Saturday, December 18, 2010


Mothering is an incredible and amazing job. It is an honor.

I have had the fortunate experience of mothering many children.

My sisters are twins and they were premature. One of them came home from the hospital after a week long stay. I can picture the 70's brown rough feeling couch that I was sitting on and I can see the layout of the room, where the small tv sat on a little table. I remember it was a bright sunshiney day when my parents placed that beautiful baby in my tiny four year old arms. As they placed this miniature baby, our new miracle, into my arms, they reminded me that my other sister would be coming home soon. I remember the gigantic smile that filled my face as I held that baby and looking at my parents and said, "One for you and one for me." I felt such a bond with my sisters right from the very beginning.

As life worked out for us, I was very much their caregiver right from the beginning. I still feel, 30 years later that they were my first babies. I feel so proud when they accomplish things and so protective of them. I ache for them when they hurt and I celebrate with them when they accomplish things, birth their babies, and the like much like a mother does.

I have not always been a perfect sister but I have always loved them with a perfect love.

Six years ago, I birthed my first child. That moment changed my everything, as becoming a mother changes every woman. I would forever be a mother from that moment. One can never explain to someone else just how it feels to birth a baby, to know that God created life through you, that your body is so very powerful.

When Allori was a year and a half or so, Wayne and I felt it was a good opportunity to start doing foster care. We had talked at length about it and timing was good. After many hours of training, heaps of paperwork and references from everyone we had ever known and background checks in every state we had ever lived in (I do not exaggerate) we welcomed our first two foster children into our home.

When foster children are delivered to your home, you are generally given very little information and no supplies. These sisters came in the middle of the night. Juliana, the older sister had on a too large pair of sweat pants. Nothing else. Jena had on a diaper and a too large-very filthy t-shirt. It was the middle of the night. They had just been scared out of their wits. Somehow they fell asleep in the police car and I carried them to bed. They woke up in a strangers home. No one told us they spoke Spanish, but not English. The first word that Juliana said to me was, "Bano." (Banyo) She said it several times over the course of a half hour or so. I finally called Wayne and asked what it meant. "TAKE HER TO THE BATHROOM!" LOL

They had a great father. Well. He became great. We knew they would be going home at some point. He worked very hard to learn to be a good father. He became a part of our family. But I tell you, when we packed them up and loaded their belongings into their father's truck, I wept like a baby. After a year, I was their mother. I was the only mother they remembered. The mother they loved. The mother who loved them. I wept. I was sad but I was grateful to have been their mother for a while. And I was grateful that they were going home to a safe place.

Twelve foster children later the knock at the door brought the cutest little curly haired boy ever! We fell in love with him. We never intended to adopt although we were open to it. That was not our goal in doing foster care. We wanted to provide a safe home to children while their parents learned to be better parents for them. We knew with this little boy's history that he very well may be adoptable at some point. He is now a part of my forever family.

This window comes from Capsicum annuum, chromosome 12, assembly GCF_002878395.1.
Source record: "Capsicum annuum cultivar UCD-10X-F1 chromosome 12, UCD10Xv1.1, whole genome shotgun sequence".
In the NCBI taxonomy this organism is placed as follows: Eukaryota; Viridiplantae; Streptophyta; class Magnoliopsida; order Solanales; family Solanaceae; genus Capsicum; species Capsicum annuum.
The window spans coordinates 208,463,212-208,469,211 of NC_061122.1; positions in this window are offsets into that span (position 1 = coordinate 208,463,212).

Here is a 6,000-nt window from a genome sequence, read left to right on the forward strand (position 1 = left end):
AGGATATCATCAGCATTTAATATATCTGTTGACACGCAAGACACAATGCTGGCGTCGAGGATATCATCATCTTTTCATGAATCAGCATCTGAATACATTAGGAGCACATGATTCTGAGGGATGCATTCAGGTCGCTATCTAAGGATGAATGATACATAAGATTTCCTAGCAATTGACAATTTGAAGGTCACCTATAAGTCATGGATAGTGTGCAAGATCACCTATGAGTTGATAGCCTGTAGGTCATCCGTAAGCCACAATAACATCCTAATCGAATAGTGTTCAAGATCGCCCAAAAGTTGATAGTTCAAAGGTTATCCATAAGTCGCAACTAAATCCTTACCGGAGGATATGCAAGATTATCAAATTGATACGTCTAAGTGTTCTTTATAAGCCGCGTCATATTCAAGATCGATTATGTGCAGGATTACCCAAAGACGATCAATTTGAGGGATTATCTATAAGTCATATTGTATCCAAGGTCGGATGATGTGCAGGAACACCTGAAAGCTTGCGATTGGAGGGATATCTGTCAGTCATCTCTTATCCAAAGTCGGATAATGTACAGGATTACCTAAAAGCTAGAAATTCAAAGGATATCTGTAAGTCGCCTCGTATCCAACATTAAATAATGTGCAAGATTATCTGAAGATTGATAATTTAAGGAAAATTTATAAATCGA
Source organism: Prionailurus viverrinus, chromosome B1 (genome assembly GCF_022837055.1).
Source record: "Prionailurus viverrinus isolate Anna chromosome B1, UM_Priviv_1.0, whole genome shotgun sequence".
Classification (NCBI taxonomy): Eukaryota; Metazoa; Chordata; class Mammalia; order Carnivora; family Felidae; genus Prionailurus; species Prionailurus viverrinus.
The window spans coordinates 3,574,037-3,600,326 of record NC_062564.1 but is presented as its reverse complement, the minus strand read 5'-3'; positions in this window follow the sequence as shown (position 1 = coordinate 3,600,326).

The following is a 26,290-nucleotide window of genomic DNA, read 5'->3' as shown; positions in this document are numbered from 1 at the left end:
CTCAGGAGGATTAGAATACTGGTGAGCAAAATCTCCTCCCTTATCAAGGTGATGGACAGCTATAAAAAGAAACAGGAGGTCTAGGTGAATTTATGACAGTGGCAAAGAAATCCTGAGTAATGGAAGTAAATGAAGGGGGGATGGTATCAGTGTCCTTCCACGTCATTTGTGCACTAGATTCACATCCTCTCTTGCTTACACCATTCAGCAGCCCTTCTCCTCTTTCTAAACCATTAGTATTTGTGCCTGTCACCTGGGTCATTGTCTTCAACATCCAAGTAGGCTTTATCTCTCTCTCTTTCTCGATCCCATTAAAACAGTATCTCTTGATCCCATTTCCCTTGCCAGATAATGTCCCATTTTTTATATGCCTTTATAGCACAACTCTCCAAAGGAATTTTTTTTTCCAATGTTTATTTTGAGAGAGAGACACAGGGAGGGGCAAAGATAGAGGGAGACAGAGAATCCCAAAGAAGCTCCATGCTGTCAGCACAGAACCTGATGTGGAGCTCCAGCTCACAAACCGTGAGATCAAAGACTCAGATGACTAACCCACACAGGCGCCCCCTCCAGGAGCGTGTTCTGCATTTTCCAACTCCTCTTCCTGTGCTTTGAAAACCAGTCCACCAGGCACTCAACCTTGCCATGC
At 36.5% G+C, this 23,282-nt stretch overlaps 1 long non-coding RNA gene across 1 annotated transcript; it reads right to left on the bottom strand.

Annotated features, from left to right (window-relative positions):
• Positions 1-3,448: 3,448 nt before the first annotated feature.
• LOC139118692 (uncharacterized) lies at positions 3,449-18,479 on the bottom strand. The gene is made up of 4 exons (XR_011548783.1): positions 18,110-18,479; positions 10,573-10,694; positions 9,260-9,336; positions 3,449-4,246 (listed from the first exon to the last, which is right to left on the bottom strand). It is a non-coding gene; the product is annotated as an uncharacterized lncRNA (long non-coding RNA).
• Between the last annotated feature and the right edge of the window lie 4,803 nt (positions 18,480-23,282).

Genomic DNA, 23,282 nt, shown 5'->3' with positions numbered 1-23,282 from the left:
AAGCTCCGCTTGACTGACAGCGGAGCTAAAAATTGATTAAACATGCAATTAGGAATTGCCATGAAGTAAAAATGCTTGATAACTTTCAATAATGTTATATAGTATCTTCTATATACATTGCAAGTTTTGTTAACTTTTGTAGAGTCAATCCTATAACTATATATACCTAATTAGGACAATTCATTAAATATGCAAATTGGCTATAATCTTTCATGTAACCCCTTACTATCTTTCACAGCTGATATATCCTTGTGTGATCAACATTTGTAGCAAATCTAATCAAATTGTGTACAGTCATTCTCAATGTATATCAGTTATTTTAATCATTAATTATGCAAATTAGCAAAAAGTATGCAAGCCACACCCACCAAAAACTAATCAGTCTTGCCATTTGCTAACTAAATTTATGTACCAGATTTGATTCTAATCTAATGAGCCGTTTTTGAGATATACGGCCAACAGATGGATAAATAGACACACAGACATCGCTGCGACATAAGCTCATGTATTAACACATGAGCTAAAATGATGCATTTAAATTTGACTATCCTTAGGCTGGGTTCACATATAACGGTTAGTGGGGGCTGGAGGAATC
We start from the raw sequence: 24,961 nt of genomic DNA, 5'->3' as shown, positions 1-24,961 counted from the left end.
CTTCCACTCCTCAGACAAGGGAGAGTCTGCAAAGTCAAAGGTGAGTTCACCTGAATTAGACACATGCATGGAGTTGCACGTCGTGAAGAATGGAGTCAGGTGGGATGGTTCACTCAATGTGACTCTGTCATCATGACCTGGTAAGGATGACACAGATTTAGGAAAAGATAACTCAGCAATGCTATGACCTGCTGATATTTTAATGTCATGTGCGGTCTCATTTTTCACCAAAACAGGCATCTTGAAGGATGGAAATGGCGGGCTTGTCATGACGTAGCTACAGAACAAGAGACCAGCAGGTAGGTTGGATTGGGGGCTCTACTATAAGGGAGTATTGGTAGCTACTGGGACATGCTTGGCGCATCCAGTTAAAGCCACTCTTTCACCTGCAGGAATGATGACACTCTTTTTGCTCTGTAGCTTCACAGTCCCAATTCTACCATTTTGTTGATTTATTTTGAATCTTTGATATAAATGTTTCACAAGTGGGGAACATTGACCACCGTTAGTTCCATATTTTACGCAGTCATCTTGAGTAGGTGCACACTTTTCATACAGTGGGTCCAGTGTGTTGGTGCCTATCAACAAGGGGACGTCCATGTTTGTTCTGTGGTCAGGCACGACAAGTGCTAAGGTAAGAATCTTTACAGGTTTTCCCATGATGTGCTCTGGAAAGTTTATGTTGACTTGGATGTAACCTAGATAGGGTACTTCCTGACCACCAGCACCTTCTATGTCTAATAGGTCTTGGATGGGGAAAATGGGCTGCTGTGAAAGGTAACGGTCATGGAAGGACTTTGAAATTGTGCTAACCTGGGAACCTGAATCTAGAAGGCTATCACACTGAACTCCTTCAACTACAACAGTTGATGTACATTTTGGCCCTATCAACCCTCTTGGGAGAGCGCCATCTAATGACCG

Eighteen months ago I birthed my third child. This boy, who I "knew" was going to be a girl has surprised and delighted us (and driven us mad!) every step of the way. After he got home from his four month hospital stay I told him that he had given me my first silver hair and he had scared and worried me enough to last his whole life through and that I expected his toddler and teenage years to be a breeze - that I had already put in more than his share of worry and prayers and such. Fourteen months later I have discovered/remembered that our trials simply prepare us for what is to come. This little tyke will be providing many more silver hairs and promises to give me a run for my money/energy/patience, etc. etc. etc.

A few months ago my sister, Terah had her first baby. My sweet little Porter called Terah's belly by the babies name for months. He would gently hold her tummy and talk to "Madison." When Madi was born I was explaining to him that the baby had come out of her tummy and asked if he remembered when mama had a baby in her tummy?


"Who was in mama's tummy?"


It was Cayde of course that I was referring to. I absolutely love that Porter thinkt he grew in my tummy. I am sure at some point we will have to address that but for now I love it. I have worried about making sure that he feels as loved as our other children, that he feel just as much a part of this family as every other member. Looks like we are doing ok so far.

I feel so very grateful to be a be Porter's mother and also to be a mother to these precious babies and to have had the opportunity to mother so many children. It is the most challenging job I have ever had. The pay is terrible but the benefits are to die for.

Thank you, Heavenly Father, for all these babies you have blessed me with.


April said...

What a lovely post!!!!

B@manMadeira said...

"The pay is terrible but the benefits are to die for." So glad to have you back to the blogging world! Words like yours are hard to find outside this blog!